My favourite and least favourite German words (so far)
Well, we finally have the internet at our flat – a process that took longer than we expected thanks to Deutsche Telekom’s insistence that before we needed a German phone number before they’d send an engineer to set up our German phone number.
Anyway, in the dark pre-internet days I spent my hours learning German and stealing the wifi at Starbucks. One of the best things about German as far as I can tell is its vocabulary – with complicated words often being compounds of simpler ones, it’s generally not too difficult to work out the meaning. As a random example, where English uses the word “pyjamas” – not related to any other word in the language and therefore impenetrable to anyone who hasn’t learned it – German uses “Schlafanzug”; literally “sleep suit”.
The compounding system isn’t always clear (it seems rather a nonsequitur that oxygen, which is fairly obviously a flavourless gas, should be called “sauerstoff” (literally “sour stuff”), but apparently it’s because oxides tend to taste sour), but it does give rise to some brilliant words. These are my favourite ones I’ve come across, although bear in mind that I might not always have got them quite right:
- der Weltraum – The German word for outer space, this literally means, evocatively, “the world room” (though admittedly “Raum” seems to be used a lot to refer not just to rooms (which it is cognate to), but to spaces in general).
- gegengleich – This word came up in an explanation of antimatter, and describes the property of antimatter that all its features (except mass) – charge, strangeness, lepton number, etc – are equal in magnitude but opposite in sign to the equivalent piece of regular matter, something English doesn’t really have a proper word for. With a bit of poking Google translate comes up with “diametrically opposed”, which I suppose comes pretty close (especially if you’re thinking in terms of complex numbers).
- die Wissenschaft – It must be lot harder to be anti-science when your word for science literally just means “knowledgehood”. That’s what science is, after all – a collection of knowledge.
- verlaufen – The “ver-” prefix seems to be a pain in the arse when it comes to learning words – it modifies the verb it’s connected to in one of several incredibly abstract ways, meaning that generally I end up having to just look up what a ver- verb means in the dictionary – but I do like its “to do something with negative consequences” meaning. “laufen” is “to walk”, “verlaufen” is “to walk with negative consequences” – i.e. to get lost.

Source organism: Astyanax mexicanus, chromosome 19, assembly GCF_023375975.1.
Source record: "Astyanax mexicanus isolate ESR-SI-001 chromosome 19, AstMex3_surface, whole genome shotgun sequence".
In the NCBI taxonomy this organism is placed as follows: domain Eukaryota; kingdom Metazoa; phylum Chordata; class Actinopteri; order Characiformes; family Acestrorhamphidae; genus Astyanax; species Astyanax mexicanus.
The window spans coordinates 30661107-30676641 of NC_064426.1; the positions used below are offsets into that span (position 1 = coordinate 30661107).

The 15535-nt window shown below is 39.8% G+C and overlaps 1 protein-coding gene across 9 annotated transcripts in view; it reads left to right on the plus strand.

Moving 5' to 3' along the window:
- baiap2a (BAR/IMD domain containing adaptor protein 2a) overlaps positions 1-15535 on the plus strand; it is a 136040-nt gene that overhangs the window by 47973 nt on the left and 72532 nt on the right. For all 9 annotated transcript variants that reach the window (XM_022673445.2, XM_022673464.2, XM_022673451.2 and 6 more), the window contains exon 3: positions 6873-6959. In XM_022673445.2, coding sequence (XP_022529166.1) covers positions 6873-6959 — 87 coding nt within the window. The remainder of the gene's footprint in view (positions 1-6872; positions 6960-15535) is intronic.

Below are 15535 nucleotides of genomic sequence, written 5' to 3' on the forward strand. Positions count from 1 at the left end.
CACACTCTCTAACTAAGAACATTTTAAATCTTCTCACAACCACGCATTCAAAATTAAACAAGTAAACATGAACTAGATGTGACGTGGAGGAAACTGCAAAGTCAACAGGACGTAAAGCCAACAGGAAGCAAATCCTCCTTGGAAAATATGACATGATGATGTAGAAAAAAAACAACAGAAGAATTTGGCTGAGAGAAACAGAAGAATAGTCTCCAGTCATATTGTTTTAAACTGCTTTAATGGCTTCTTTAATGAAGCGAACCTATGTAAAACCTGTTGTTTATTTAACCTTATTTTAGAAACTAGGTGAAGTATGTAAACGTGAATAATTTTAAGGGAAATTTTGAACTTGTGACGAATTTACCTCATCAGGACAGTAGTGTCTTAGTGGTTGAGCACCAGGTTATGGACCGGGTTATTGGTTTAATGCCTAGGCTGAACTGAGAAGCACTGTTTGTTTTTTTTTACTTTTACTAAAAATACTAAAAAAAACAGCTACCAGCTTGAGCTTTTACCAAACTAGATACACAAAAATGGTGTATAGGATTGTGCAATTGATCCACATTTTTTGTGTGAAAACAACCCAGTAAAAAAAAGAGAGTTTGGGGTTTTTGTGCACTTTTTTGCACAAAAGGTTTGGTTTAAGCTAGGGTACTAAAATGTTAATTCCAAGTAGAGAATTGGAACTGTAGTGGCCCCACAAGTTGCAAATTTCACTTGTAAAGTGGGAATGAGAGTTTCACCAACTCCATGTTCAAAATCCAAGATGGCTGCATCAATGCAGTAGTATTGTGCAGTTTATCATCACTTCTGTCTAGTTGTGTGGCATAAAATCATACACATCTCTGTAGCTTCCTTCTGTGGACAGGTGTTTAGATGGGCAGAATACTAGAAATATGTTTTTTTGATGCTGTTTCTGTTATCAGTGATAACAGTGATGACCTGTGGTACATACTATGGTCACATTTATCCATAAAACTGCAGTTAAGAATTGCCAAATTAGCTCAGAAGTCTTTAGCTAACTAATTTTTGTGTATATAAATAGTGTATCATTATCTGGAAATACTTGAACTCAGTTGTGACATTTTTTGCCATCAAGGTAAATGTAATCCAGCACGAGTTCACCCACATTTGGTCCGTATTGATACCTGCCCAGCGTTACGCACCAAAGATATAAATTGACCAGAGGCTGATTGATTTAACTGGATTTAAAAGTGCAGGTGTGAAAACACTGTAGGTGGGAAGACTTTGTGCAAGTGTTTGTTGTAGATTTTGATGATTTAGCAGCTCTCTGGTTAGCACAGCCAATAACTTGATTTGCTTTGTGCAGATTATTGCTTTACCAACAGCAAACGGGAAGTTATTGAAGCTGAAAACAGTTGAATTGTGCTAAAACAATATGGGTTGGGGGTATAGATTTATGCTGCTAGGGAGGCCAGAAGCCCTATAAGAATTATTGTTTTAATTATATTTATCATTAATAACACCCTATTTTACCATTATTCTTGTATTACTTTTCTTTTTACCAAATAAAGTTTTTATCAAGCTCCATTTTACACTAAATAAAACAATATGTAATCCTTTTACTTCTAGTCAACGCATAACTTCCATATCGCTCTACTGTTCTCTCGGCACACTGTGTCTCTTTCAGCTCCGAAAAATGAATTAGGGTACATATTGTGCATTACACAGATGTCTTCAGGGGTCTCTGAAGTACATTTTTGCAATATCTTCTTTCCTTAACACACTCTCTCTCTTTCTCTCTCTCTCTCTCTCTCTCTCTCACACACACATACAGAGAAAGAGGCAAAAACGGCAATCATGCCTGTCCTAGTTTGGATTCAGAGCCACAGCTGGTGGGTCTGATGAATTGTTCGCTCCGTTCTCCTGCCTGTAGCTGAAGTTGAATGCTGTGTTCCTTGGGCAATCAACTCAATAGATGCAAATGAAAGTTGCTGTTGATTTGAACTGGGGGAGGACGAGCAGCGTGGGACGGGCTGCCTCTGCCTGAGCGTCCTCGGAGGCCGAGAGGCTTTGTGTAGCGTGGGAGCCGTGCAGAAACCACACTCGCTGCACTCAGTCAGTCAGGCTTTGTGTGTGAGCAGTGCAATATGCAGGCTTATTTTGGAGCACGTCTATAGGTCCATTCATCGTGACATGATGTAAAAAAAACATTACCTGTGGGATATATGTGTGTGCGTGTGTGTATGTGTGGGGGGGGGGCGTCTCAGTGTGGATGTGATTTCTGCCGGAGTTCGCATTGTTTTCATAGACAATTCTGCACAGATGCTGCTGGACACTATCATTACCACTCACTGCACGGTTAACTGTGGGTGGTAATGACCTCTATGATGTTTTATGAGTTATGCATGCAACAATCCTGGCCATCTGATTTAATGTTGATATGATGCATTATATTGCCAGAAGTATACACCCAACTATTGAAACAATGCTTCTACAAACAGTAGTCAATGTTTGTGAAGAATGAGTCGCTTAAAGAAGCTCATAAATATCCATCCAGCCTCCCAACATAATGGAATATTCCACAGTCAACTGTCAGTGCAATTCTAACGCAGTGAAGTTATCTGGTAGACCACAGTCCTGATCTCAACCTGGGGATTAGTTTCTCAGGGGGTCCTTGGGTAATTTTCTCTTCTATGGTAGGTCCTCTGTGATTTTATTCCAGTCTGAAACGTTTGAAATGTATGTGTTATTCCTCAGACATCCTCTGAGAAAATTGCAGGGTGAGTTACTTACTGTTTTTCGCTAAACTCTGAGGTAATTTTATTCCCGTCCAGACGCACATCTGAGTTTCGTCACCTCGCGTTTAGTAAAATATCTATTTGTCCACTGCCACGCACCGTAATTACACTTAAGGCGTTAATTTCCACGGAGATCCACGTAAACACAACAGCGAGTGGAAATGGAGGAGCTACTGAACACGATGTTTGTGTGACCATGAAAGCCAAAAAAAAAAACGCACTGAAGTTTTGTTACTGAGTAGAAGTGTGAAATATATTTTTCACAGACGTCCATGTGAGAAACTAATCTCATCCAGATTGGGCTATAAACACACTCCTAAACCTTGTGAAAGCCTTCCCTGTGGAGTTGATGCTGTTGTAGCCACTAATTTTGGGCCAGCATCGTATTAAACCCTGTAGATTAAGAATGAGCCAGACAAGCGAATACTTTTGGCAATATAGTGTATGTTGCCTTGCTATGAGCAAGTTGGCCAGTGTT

- die Bremse – It’s a brake. I’m putting it here just because it gives us one of the best physics words ever, bremsstrahlung.
- der Durchfall – It means “diarrhoea”. Literally, it’s “through fall”. Things that fall through you. Ew.
- das Eiweiß – This means both, literally, “egg white” and, by analogy, all protein in general, so according to the back of the carton of orange juice in front of me, each glass of juice contains 1.4 grams of egg white. I imagine German food science labs being like one giant, neverending “Who’s on first?” routine.
- Every occupation name ever – For most occupations, German lacks any gender neutral word. If you talk about a Lehrer, for instance, you’re talking not just about a teacher, but a male teacher specifically – the female form is Lehrerin. This means that all job adverts have to, completely unnecessarily, advertise for both the masculine and feminine forms – eg, Lehrer/in.
This list also originally contained Zwolffingerdarm – the German word for the duodenum – which literally means “twelve finger intestine”, for being incredibly gross, until I realised that the English word for it means exactly the same thing – we just had the sense to mask it in Latin first. Duodenum digitorum indeed.